2013 Ends With Information Overload and a Deepening Divide
The reality check idea is we need to be mindful of how we find information, where we find it, how we analyze it, and finally how we act on it. Along with my fellow bloggers in 2013 we expanded our essays beyond the limit of the law enforcement sphere.
Barbara Nadel, Quentin Bates, and Jarad Henry, my fellow bloggers, have added an international element to the joint enterprise, covering the UK, Iceland, Turkey and with me adding Thailand. We sent to each of you our very best wishes for the New Year 2014. And we hope that you will return in 2014 to read our latest take on crime, courts, justice, language, culture, politics, economics and technology.
This will be my last blog for 2013 and I’ve thought whether to strive for something memorable until I thought for a moment—that never works. If something is memorable we almost never know it when we see it. It is only later with the engine of memory that certain things stick, and most things are blown out the back of the large harvester as so much chaff. That is an introduction to the topic of this essay.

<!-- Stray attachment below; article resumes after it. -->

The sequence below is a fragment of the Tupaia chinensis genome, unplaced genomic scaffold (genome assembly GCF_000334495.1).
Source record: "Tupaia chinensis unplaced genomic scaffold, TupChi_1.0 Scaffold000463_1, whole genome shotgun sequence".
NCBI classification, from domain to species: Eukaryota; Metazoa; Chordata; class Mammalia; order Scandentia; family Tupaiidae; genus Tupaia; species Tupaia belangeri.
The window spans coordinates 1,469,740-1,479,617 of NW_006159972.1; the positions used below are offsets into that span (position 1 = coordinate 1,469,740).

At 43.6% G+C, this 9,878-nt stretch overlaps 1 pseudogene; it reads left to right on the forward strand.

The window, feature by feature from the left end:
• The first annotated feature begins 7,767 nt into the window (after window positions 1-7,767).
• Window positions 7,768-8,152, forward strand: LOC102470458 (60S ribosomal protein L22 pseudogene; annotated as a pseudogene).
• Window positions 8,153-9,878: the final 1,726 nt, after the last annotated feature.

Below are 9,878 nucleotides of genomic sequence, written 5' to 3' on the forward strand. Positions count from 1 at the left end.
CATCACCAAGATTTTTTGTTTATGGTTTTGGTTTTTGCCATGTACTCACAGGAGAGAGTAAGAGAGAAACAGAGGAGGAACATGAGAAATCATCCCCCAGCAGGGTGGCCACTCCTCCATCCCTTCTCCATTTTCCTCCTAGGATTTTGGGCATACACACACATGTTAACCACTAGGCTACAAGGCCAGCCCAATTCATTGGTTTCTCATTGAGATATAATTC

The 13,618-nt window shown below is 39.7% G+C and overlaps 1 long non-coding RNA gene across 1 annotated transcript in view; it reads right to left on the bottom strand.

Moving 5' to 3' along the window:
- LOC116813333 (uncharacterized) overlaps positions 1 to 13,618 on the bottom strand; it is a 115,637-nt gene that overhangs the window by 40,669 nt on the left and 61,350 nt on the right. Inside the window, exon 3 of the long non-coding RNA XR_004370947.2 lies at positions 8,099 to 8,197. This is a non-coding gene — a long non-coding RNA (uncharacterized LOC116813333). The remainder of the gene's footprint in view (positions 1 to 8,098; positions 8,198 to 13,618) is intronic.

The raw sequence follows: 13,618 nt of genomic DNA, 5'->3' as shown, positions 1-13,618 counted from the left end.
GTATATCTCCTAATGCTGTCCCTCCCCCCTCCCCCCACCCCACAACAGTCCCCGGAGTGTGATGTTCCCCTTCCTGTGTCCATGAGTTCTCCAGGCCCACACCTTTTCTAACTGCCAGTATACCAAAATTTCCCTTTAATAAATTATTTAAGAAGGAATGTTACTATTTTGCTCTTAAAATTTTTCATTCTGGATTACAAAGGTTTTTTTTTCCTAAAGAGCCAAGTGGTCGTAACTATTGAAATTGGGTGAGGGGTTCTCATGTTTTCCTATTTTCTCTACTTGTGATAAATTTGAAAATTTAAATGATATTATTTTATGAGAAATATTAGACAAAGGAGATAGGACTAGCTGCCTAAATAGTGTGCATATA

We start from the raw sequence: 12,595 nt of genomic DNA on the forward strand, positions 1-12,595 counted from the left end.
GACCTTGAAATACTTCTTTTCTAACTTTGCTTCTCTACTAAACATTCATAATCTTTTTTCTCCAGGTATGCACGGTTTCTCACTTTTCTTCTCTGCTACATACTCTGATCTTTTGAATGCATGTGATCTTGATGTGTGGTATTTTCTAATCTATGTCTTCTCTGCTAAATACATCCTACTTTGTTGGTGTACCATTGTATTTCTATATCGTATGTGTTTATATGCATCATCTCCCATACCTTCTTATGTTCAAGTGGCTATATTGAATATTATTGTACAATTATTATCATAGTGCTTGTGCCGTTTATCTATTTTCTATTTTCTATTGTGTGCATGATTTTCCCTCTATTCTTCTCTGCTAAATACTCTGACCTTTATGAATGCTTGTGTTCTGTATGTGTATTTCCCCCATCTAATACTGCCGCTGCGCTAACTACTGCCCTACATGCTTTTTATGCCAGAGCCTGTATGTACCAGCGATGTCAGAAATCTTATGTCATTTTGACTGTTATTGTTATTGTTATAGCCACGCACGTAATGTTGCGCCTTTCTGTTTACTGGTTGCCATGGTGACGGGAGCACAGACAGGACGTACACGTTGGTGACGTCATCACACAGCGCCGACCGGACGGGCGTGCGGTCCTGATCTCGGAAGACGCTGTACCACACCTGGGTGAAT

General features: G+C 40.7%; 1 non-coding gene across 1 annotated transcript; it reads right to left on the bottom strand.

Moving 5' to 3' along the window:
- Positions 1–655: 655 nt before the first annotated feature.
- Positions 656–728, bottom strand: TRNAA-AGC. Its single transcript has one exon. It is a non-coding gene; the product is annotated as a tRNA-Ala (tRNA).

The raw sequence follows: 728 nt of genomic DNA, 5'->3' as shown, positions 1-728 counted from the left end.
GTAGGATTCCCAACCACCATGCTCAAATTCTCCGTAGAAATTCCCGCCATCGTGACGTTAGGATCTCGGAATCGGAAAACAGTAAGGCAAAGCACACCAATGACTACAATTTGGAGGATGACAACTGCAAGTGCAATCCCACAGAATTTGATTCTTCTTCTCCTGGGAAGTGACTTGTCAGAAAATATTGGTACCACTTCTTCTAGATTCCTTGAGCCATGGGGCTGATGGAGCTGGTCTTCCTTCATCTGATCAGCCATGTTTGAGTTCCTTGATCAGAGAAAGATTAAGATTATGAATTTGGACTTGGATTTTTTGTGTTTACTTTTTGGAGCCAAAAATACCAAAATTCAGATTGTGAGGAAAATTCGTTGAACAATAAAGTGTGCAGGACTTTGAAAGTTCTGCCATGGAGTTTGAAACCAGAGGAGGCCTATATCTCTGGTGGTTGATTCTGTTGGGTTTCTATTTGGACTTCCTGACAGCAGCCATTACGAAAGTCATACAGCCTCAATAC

The big story is the sheer, unimaginable quantity of information that we process each day. When this blog started in July 2009 we had a glimmer of this happening. The idea was to zero in on a social justice or law enforcement story at issue, and examine the reality of the events, causes, connections, and outcomes. The idea, in one way, now seems quaint as a social gathering in a Jane Austen novel. Edward Snowden’s revelations showed how every dance floor, every dancer and their cellphones were being processed into a vast, secret system.
How does a democracy deal with the capacity to collected unlimited information about everyone? Or do we have to accept that information of this quantity, with the capacity to exploit it, means another form of government will emerge?
I started International Crime Authors Reality Check with several goals in mind. Since the Enlightenment, rationalism and empiricism have been urged as reliable tools to discover reality through experience and evidence. Were the facts knowable, testable, and true? What were the limitations on what we know? What (and whose) interests were being served? Were outcomes consistent across class, ethnic, gender, age or sexual identity groups? I am beginning to think that I had it wrong—at least with so much information it is possible to say the information, and those who control it, is the force that drives and shapes our perception of reality.